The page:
Marijuana law expert: CT’s equity rules could be nation’s best

Photo of Ken Dixon

Connecticut officials studied laws and outcomes from around the country to arrive at what marijuana advocates are calling a new national standard for the adult use of cannabis.

When Gov. Ned Lamont signs the bill this week to join the 18 other states and the District of Columbia that legalized recreational marijuana, provisions to provide opportunities for inner-city neighborhoods that were decadeslong targets in the failed war on drugs could be the best in the nation.

“One of the advantages of not being first is seeing what other states have done and tweaking it,” said Senate President Pro Tempore Martin Looney, D-New Haven, who along with Sen. Gary Winfield, also D-New Haven, led the successful third and final legislative vote on the bill Thursday.

Connecticut’s extensive rules focusing on Black and brown communities would be groundbreaking in scope, said Karen O’Keefe, director of state policies for the Marijuana Policy Project, an advocacy group.

“I am incredibly encouraged and proud,” she said in a recent phone interview. “Diversity and equity have come a very long way.”

With half of new licenses for cannabis businesses aimed at “social equity,” applicants, Connecticut would easily exceed other states in racial and economic set-asides, and a license lottery would take away the taint of local political connections that have delayed early attempts at equity in the Massachusetts adult-use market. O’Keefe also likes Connecticut's three-tiered licensing system, as well as the phase-in of allowing recreational homegrowers by July 1, 2023.

Connecticut’s social-equity program, based on targeted neighborhoods with low incomes and disproportionate criminal cases between 1982 and the end of 2020, should help make businesses successful, O’Keefe said.

One of the keys to the program will let the four growers of the state’s medical marijuana program, through the state Department of Consumer Protection, expand their licenses to enter the adult-use market. But they would be required to either pay $500,000 million to the governing Social Equity Council, or go into contract with a social equity partner from an impacted census tract, to let the new licensees operate five percent of their existing growing space for their own new business.

New cultivators under social equity provisions would not have to participate in planned license lotteries, but would have to pay $3 million and site their growing facilities within a low-income neighborhood affected by the war on drugs.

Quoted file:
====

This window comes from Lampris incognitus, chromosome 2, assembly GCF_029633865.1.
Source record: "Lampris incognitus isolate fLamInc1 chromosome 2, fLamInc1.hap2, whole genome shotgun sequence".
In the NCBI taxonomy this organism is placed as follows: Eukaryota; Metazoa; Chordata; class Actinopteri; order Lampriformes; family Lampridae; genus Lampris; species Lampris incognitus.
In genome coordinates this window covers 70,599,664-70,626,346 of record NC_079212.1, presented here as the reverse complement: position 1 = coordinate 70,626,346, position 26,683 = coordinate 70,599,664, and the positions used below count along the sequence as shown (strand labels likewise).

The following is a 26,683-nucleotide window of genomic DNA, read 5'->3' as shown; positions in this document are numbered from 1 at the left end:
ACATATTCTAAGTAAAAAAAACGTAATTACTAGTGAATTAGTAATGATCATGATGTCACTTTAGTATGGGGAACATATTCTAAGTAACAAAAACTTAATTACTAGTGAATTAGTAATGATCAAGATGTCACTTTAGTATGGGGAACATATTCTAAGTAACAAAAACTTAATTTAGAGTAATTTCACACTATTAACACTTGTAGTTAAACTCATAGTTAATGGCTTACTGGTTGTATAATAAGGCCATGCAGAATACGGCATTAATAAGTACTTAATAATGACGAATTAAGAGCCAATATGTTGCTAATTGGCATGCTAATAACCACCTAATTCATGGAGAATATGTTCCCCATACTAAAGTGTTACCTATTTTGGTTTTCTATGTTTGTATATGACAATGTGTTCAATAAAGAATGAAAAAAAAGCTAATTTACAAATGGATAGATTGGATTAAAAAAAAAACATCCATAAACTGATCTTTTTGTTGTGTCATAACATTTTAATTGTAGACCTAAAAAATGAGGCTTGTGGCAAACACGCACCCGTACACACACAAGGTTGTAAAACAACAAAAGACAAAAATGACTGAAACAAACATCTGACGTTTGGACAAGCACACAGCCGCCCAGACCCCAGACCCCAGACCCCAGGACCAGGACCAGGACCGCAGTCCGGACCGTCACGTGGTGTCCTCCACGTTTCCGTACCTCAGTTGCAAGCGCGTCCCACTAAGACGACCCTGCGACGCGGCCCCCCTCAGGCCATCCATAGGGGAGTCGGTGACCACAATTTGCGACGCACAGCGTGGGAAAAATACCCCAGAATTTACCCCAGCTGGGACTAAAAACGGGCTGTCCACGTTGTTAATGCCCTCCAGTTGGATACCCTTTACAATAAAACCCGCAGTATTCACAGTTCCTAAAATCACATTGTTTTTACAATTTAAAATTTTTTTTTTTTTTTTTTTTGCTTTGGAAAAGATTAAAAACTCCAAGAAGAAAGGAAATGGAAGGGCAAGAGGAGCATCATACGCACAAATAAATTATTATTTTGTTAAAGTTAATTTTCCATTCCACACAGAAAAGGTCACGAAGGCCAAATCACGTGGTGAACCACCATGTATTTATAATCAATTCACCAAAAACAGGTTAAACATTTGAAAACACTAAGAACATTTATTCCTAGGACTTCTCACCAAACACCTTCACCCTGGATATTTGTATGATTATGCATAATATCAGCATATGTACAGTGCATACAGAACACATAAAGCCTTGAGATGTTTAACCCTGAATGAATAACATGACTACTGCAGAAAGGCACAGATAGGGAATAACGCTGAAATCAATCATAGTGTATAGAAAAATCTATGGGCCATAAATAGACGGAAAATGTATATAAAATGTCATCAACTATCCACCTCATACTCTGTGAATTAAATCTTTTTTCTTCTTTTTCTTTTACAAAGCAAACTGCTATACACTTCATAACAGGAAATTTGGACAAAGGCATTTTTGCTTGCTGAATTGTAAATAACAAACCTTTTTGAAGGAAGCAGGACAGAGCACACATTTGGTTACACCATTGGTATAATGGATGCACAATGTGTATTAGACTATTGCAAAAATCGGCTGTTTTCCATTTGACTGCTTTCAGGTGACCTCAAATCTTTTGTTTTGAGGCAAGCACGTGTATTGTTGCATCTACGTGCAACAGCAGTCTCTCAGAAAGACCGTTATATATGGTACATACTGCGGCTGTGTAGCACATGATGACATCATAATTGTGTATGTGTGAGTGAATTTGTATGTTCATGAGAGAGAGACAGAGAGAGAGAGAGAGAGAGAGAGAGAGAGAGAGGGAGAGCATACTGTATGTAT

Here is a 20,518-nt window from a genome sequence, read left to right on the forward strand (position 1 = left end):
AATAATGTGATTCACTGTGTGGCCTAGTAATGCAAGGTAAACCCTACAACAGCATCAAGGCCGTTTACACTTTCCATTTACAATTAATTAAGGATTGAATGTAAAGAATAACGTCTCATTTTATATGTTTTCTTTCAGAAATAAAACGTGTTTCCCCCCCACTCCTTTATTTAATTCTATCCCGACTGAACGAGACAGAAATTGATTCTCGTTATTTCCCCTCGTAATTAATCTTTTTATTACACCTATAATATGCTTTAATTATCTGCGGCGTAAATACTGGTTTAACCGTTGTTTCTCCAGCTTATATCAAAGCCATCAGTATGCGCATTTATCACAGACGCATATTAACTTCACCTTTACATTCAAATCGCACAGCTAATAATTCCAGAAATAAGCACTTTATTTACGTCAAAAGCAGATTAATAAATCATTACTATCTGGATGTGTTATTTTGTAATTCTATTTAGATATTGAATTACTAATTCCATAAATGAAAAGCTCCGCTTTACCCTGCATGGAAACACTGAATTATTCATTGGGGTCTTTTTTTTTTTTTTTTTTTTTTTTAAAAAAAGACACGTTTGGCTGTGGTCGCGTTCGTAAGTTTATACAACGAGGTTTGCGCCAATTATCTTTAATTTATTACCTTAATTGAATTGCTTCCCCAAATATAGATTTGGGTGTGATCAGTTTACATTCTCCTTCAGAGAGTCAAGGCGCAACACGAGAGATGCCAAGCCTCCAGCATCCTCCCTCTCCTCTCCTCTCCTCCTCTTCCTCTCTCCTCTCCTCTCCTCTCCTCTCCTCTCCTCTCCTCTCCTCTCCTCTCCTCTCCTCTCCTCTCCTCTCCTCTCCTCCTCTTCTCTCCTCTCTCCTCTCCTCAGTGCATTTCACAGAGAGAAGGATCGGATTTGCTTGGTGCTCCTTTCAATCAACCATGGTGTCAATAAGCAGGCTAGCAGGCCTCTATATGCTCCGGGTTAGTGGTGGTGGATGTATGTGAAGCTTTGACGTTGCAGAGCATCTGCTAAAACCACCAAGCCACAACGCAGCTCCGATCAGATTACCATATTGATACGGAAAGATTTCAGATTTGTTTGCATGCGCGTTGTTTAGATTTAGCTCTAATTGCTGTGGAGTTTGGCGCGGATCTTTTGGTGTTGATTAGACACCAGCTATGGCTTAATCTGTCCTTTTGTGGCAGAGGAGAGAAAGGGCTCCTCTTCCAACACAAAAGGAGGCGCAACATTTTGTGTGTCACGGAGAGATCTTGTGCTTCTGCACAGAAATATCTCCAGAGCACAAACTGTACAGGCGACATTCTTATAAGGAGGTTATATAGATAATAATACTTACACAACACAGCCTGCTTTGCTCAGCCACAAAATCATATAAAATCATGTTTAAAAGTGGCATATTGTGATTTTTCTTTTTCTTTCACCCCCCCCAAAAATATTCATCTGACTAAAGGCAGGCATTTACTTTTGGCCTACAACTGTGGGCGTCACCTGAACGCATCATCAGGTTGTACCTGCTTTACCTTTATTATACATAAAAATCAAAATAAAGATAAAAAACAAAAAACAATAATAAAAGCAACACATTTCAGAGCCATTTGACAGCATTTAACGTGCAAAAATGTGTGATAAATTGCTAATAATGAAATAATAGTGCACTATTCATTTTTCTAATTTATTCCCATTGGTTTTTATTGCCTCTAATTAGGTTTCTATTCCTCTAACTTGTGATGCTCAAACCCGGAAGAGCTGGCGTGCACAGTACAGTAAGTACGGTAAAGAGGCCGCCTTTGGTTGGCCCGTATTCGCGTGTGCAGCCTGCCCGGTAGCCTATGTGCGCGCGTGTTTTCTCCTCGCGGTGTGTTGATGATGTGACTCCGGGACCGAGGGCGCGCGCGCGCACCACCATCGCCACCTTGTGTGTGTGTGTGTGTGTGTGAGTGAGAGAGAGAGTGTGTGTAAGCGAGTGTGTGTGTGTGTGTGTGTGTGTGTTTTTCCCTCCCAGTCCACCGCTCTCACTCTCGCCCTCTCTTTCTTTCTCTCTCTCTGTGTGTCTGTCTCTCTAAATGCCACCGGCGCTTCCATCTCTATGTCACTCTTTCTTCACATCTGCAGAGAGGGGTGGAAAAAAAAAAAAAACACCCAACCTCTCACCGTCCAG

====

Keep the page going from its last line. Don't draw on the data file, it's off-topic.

The Social Equity Council would also develop and provide technical assistance for new business owners, as well as a new training program for jobs in the industry. In addition, two new funds would be created for supporting the new businesses. Also, 40 percent angel investor tax credits would be offered to those who help social-equity applicants.

Fifty million dollars in state borrowing would also be available to help social equity applicants get started in the capital-dependent business, and to train workers.

“I would say that Connecticut’s legalization bill is poised to be one of the strongest and possibly the strongest equity-and-comparative justice legislation,” O’Keefe said, stressing the accompanying broad justice reforms that would erase criminal records for people with lower-level possession convictions. “There will also be start-up funds so inclusion and ownership in business can truly be successful.”

She pointed out that New York’s recent approval of adult-use legislation did not flesh out details of its equity program. And while adult-use cannabis was approved in Massachusetts in a statewide 2016 referendum, and sales began two years later, equity licenses have only recently been awarded for under-served neighborhoods. The slow rollout hurt people who paid leases on properties in anticipation of winning licenses.

Last week, Vermont Gov. Phil Scott signed a bill that would create a retail industry after the original law allowed for only homegrown cannabis for the three previous years. But equity rules for adult sales in Vermont will be developed in the future.

The Marijuana Policy Project recently reported that since 2014, legalized retail, non-medical marijuana has generated $7.9 billion in tax revenue, including $2.7 billion in 2020. And while direct equity participation in the cannabis was late in arriving, particularly in early adoption states such as California, many states are using revenues in a variety of ways.

Alaska used half its cannabis revenue to support reentry and recidivism reduction for incarcerated people. California has distributed more than $100 million to nonprofit groups that help neighborhoods that were targets of the drug wars.

Washington state funnels six-tenths of every cannabis tax dollar into public health measures, including a health insurance fund for low-income families, the Marijuana Policy Project reported.

Twenty percent of revenue in Illinois is invested in mental health services, and 25 percent goes to under-served communities.

Connecticut officials estimate that if adult-use sales can begin by next next spring, more than $4 million in tax revenue could be generated by June 30, 2022. The second year would produce $26.3 million in taxes, and by the end of the budget year on June 30, 2026, the industry would generate $73.4 million in direct receipts for the state. A social equity and innovation fund would get an estimated $26 million of the revenue by June 30, 2026. Other revenue would go to the Department of Mental Health and Addiction Services and the General Fund.

“We want to built wealth in communities of color,” she said, stressing that very little in upfront payments have to be made, unlike states where big money was required to apply, without any assurances that equity candidates would win licenses. “Hopefully, Connecticut will have a quicker rollout,” she said. Twitter: @KenDixonCT